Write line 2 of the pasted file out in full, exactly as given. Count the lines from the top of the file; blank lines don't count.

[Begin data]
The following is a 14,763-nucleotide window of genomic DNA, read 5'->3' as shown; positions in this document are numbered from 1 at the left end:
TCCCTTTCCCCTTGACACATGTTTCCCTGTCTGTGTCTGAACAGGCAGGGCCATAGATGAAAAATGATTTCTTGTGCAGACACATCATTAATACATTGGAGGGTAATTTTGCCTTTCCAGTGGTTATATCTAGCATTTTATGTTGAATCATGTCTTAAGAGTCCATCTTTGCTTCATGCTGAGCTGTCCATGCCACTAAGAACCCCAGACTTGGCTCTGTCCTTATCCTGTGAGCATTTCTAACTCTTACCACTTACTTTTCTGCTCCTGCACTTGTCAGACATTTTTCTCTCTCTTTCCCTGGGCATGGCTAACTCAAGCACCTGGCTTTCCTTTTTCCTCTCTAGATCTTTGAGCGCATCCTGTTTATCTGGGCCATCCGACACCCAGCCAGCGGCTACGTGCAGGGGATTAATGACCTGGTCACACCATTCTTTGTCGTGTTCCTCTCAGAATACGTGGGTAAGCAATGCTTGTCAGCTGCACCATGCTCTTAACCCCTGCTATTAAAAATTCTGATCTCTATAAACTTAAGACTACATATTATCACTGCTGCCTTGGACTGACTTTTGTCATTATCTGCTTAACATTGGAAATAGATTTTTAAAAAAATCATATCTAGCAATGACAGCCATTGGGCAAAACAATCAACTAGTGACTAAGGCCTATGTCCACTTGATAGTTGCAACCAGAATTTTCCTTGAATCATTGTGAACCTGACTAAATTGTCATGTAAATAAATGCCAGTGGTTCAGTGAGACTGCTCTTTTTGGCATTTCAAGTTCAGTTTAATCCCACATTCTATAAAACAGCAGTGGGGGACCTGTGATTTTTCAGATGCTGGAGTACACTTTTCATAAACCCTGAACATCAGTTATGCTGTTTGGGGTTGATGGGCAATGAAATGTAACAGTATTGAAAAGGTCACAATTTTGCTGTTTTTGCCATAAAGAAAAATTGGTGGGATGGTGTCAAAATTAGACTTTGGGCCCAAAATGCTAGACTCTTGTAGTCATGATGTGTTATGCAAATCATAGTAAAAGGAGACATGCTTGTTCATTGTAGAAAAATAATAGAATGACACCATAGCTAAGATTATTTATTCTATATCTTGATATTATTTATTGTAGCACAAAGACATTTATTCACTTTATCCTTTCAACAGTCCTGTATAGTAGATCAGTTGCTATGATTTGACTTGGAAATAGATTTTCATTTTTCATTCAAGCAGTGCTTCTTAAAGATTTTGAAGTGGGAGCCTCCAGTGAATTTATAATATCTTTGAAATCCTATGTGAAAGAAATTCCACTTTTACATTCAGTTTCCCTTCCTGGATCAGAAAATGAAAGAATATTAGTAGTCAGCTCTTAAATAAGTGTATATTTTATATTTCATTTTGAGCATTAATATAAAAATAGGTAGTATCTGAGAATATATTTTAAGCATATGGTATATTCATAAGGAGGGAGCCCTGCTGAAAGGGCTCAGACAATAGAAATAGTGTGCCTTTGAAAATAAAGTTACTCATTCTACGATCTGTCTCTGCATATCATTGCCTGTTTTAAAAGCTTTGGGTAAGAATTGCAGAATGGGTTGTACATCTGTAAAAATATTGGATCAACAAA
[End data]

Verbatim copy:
TCCCTTTCCCCTTGACACATGTTTCCCTGTCTGTGTCTGAACAGGCAGGGCCATAGATGAAAAATGATTTCTTGTGCAGACACATCATTAATACATTGGAGGGTAATTTTGCCTTTCCAGTGGTTATATCTAGCATTTTATGTTGAATCATGTCTTAAGAGTCCATCTTTGCTTCATGCTGAGCTGTCCATGCCACTAAGAACCCCAGACTTGGCTCTGTCCTTATCCTGTGAGCATTTCTAACTCTTACCACTTACTTTTCTGCTCCTGCACTTGTCAGACATTTTTCTCTCTCTTTCCCTGGGCATGGCTAACTCAAGCACCTGGCTTTCCTTTTTCCTCTCTAGATCTTTGAGCGCATCCTGTTTATCTGGGCCATCCGACACCCAGCCAGCGGCTACGTGCAGGGGATTAATGACCTGGTCACACCATTCTTTGTCGTGTTCCTCTCAGAATACGTGGGTAAGCAATGCTTGTCAGCTGCACCATGCTCTTAACCCCTGCTATTAAAAATTCTGATCTCTATAAACTTAAGACTACATATTATCACTGCTGCCTTGGACTGACTTTTGTCATTATCTGCTTAACATTGGAAATAGATTTTTAAAAAAATCATATCTAGCAATGACAGCCATTGGGCAAAACAATCAACTAGTGACTAAGGCCTATGTCCACTTGATAGTTGCAACCAGAATTTTCCTTGAATCATTGTGAACCTGACTAAATTGTCATGTAAATAAATGCCAGTGGTTCAGTGAGACTGCTCTTTTTGGCATTTCAAGTTCAGTTTAATCCCACATTCTATAAAACAGCAGTGGGGGACCTGTGATTTTTCAGATGCTGGAGTACACTTTTCATAAACCCTGAACATCAGTTATGCTGTTTGGGGTTGATGGGCAATGAAATGTAACAGTATTGAAAAGGTCACAATTTTGCTGTTTTTGCCATAAAGAAAAATTGGTGGGATGGTGTCAAAATTAGACTTTGGGCCCAAAATGCTAGACTCTTGTAGTCATGATGTGTTATGCAAATCATAGTAAAAGGAGACATGCTTGTTCATTGTAGAAAAATAATAGAATGACACCATAGCTAAGATTATTTATTCTATATCTTGATATTATTTATTGTAGCACAAAGACATTTATTCACTTTATCCTTTCAACAGTCCTGTATAGTAGATCAGTTGCTATGATTTGACTTGGAAATAGATTTTCATTTTTCATTCAAGCAGTGCTTCTTAAAGATTTTGAAGTGGGAGCCTCCAGTGAATTTATAATATCTTTGAAATCCTATGTGAAAGAAATTCCACTTTTACATTCAGTTTCCCTTCCTGGATCAGAAAATGAAAGAATATTAGTAGTCAGCTCTTAAATAAGTGTATATTTTATATTTCATTTTGAGCATTAATATAAAAATAGGTAGTATCTGAGAATATATTTTAAGCATATGGTATATTCATAAGGAGGGAGCCCTGCTGAAAGGGCTCAGACAATAGAAATAGTGTGCCTTTGAAAATAAAGTTACTCATTCTACGATCTGTCTCTGCATATCATTGCCTGTTTTAAAAGCTTTGGGTAAGAATTGCAGAATGGGTTGTACATCTGTAAAAATATTGGATCAACAAA